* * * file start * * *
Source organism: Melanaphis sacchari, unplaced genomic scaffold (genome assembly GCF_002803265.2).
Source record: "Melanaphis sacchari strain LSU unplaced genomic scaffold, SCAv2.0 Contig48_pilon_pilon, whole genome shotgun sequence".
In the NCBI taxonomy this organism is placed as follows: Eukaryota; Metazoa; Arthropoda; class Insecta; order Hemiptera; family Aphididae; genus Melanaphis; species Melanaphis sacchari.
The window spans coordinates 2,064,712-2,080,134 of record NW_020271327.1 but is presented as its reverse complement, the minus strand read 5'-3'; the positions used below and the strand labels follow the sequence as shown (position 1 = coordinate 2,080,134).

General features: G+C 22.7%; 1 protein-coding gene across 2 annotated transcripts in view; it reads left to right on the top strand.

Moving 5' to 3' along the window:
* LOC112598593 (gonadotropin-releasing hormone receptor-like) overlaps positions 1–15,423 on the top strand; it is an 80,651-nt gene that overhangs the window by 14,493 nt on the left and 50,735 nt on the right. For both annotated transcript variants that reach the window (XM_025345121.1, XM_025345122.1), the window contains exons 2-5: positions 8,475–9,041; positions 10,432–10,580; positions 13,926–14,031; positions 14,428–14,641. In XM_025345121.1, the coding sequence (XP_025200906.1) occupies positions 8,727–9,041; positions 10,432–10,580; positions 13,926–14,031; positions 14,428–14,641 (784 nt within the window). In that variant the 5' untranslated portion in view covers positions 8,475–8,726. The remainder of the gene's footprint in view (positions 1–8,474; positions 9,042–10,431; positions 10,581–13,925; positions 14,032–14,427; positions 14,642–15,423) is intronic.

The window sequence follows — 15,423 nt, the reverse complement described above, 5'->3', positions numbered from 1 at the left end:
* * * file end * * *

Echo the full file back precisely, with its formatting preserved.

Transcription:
Source organism: Melanaphis sacchari, unplaced genomic scaffold (genome assembly GCF_002803265.2).
Source record: "Melanaphis sacchari strain LSU unplaced genomic scaffold, SCAv2.0 Contig48_pilon_pilon, whole genome shotgun sequence".
In the NCBI taxonomy this organism is placed as follows: Eukaryota; Metazoa; Arthropoda; class Insecta; order Hemiptera; family Aphididae; genus Melanaphis; species Melanaphis sacchari.
The window spans coordinates 2,064,712-2,080,134 of record NW_020271327.1 but is presented as its reverse complement, the minus strand read 5'-3'; the positions used below and the strand labels follow the sequence as shown (position 1 = coordinate 2,080,134).

General features: G+C 22.7%; 1 protein-coding gene across 2 annotated transcripts in view; it reads left to right on the top strand.

Moving 5' to 3' along the window:
* LOC112598593 (gonadotropin-releasing hormone receptor-like) overlaps positions 1–15,423 on the top strand; it is an 80,651-nt gene that overhangs the window by 14,493 nt on the left and 50,735 nt on the right. For both annotated transcript variants that reach the window (XM_025345121.1, XM_025345122.1), the window contains exons 2-5: positions 8,475–9,041; positions 10,432–10,580; positions 13,926–14,031; positions 14,428–14,641. In XM_025345121.1, the coding sequence (XP_025200906.1) occupies positions 8,727–9,041; positions 10,432–10,580; positions 13,926–14,031; positions 14,428–14,641 (784 nt within the window). In that variant the 5' untranslated portion in view covers positions 8,475–8,726. The remainder of the gene's footprint in view (positions 1–8,474; positions 9,042–10,431; positions 10,581–13,925; positions 14,032–14,427; positions 14,642–15,423) is intronic.

The window sequence follows — 15,423 nt, the reverse complement described above, 5'->3', positions numbered from 1 at the left end: